Teachers have voted to approve a contract with the San Francisco Unified School District to resume in-person teaching after a year of distance learning, but tension remains over the schedule put forward by the district.
Members of the United Educators of San Francisco over the last week voted 80 percent in favor of ratifying a contract with the district that spells out health and safety standards and other requirements for a return to the classroom, a union spokesperson told The Examiner Sunday. The district plans to begin bringing students back starting April 12, beginning with some of the very youngest students.
However, as many as 200 union members turned out for a rally and car caravan on Sunday to continue to lobby for better schedules. Teachers at the rally, which began in the Bayview and ended at district headquarters at 555 Franklin St., said the current schedule does not leave them enough time to prepare properly for either in-person or distance learning, and shortchanges students who choose to continue in distance learning.
The schedule has teachers teaching both in-person and online, teaching students in-person four days a week, from 9 a.m. to 2 p.m. or 9:30 a.m. to 2 p.m., and online on Wednesdays. For classes where more students have asked to return than can be accommodated, students will attend school in person two days a week and alternate groups.
For students who choose to continue distance learning, the schedules call for 30 minutes in the morning, starting as early as 8 a.m. in some cases, and then “asynchronous learning’ — independent school work — for most of the day with a longer spell of online learning in the late afternoon after in-person classes are dismissed. The contract deal with teachers calls for distance learners to get at least 120 minutes of live, synchronous education every day except Wednesday, when teachers are given more time to prepare.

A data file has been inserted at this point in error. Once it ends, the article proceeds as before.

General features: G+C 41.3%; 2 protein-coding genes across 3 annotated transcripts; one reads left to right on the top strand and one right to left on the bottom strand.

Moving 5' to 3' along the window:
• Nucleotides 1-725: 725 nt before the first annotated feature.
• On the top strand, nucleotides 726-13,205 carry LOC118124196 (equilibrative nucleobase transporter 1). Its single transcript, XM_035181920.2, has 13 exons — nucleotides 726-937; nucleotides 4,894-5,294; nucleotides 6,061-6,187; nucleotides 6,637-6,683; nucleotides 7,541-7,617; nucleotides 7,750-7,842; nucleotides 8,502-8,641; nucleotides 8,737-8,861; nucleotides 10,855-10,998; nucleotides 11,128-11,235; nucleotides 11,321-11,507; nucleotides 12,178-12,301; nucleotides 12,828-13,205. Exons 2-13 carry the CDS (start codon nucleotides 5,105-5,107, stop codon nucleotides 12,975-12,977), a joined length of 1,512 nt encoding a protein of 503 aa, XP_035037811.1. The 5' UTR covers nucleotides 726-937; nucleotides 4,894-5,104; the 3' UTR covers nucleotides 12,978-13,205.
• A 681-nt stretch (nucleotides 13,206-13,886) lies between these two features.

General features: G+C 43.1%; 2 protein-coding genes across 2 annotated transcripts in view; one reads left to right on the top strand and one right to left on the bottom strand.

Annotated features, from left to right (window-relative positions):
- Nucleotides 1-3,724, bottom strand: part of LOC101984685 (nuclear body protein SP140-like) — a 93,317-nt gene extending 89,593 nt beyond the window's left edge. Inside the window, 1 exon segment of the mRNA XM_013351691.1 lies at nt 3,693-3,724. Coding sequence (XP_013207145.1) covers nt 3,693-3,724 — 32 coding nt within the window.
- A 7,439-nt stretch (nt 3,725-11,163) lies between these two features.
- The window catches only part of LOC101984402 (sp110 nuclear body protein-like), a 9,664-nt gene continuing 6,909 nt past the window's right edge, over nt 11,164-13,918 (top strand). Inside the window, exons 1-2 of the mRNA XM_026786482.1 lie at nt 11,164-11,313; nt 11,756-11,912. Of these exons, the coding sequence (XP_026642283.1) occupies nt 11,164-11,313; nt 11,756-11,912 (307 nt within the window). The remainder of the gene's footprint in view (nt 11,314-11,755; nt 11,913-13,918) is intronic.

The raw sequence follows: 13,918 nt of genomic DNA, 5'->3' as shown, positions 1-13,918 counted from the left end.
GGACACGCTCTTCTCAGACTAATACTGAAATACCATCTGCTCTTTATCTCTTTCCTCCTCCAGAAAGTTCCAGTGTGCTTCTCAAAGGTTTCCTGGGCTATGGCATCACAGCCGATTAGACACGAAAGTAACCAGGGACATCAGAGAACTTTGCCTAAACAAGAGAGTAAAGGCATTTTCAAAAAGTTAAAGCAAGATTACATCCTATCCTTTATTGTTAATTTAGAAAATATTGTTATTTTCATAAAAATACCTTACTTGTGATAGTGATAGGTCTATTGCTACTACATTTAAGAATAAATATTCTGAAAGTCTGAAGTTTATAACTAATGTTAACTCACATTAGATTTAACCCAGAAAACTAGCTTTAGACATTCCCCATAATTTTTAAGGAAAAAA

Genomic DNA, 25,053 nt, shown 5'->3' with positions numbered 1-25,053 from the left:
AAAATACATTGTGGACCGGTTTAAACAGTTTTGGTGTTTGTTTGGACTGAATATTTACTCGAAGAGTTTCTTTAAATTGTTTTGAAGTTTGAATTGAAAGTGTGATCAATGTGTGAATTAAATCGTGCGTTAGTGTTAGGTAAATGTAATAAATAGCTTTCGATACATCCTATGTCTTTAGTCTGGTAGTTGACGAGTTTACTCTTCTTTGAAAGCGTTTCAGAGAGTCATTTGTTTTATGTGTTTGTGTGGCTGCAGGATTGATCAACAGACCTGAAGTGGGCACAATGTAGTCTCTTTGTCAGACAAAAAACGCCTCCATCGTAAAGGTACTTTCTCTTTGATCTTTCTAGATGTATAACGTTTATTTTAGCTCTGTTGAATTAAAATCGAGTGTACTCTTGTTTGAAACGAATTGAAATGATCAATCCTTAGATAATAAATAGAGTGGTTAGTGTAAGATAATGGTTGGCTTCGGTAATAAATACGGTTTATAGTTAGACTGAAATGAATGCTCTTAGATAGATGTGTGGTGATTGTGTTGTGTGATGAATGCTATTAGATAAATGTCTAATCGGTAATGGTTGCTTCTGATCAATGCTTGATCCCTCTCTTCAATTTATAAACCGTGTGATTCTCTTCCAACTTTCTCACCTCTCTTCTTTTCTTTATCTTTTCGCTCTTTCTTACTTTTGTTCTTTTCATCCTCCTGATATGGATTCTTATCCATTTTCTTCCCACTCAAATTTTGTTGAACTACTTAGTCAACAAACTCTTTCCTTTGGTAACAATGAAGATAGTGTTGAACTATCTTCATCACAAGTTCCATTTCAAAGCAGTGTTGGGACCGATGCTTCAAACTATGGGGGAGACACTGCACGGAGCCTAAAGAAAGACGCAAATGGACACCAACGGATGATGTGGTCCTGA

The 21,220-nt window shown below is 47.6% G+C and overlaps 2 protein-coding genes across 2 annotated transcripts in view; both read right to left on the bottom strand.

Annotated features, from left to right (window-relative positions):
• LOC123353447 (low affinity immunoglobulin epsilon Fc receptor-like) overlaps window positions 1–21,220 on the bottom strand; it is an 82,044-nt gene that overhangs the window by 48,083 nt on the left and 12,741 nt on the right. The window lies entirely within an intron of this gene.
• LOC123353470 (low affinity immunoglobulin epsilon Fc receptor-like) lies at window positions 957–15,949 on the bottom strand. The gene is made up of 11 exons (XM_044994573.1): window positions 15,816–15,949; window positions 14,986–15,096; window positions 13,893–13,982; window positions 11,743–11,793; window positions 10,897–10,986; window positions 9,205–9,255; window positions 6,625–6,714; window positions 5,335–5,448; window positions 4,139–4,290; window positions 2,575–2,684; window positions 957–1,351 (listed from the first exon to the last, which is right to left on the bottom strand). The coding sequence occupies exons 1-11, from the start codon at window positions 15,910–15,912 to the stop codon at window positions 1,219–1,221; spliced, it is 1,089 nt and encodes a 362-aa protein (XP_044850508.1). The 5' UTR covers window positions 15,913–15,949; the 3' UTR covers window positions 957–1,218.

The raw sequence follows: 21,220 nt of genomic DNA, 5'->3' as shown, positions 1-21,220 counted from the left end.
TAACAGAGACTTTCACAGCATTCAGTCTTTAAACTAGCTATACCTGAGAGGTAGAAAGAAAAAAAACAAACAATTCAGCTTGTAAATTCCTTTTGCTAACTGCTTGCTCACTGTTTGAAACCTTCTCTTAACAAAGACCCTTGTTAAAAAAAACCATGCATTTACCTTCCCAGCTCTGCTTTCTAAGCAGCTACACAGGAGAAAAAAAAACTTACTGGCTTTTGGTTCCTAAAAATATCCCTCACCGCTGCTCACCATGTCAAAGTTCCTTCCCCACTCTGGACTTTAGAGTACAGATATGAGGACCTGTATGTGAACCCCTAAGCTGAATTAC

The district has said the schedule was a “compromise” developed after consultation with the union, which wanted to keep teachers together with their classes. However the district was not required to bargain with the union on schedules and union officials have said the final schedule is not one they support.
“We got good [memorandums of understanding] on heath and safety and working conditions, but that’s not enough. We need those schedules,” UESF President Susan Solomon said at the rally Sunday. “We consulted, but we didn’t get what educators need and that’s why we’re here today.”
Cathy Sullivan, a kindergarten teacher at Grattan Elementary, said teachers are being asked to “teach on two very different platforms in two very different ways, and if that’s what my students need that’s what I will do.”
“However, in order to provide the best education for both groups of students, teachers need more preparation time,” Sullivan said. “If we don’t have that preparation time, our students are going to be the ones who suffer.”
Evelyn Martinez, a bilingual teacher, said that more than half of her students were continuing with distance learning. She said COVID-19 has hit families of color harder, in part because many have jobs that do not allow them to shelter at home, and they are more likely to want to continue distance learning as a result.
“The schedule prioritizes face to face learners,” Martinez said. “We demand schedules that work for families that want distance learning. Let’s prioritize and listen to what brown and Black families want.”
Board of Education President Gabriela López on Sunday said the memorandum of understanding signed by the district and teachers includes some flexibility on schedules for schools. The language in question on the contract states that teachers may, with approval, “reconfigure the blocks on the schedule beginning with lunch, and continuing through preparation time, in-person and distance instruction until the end of the day on Wednesdays.”
“We know educators shared the importance of continuity of learning and being with their students, and the schedules reflect the same 120 minutes of synchronous learning for students who choose to remain in DL,” López said in a text message.
The teachers rally comes the day after a rally held by parents to mark a full-year since school was shut down due to the COVID-19 pandemic. The district has been subject to rising political pressure to reopen schools from parents and from elected officials including Mayor London Breed, who spoke at Saturday’s event, and City Attorney Dennis Herrera, who filed a lawsuit to pressure the district to reopen.
The Board of Education is scheduled to meet Tuesday for updates on summer and Fall 2021 planning, the district budget, which faced a large structural deficit even before the pandemic began, and student athletics.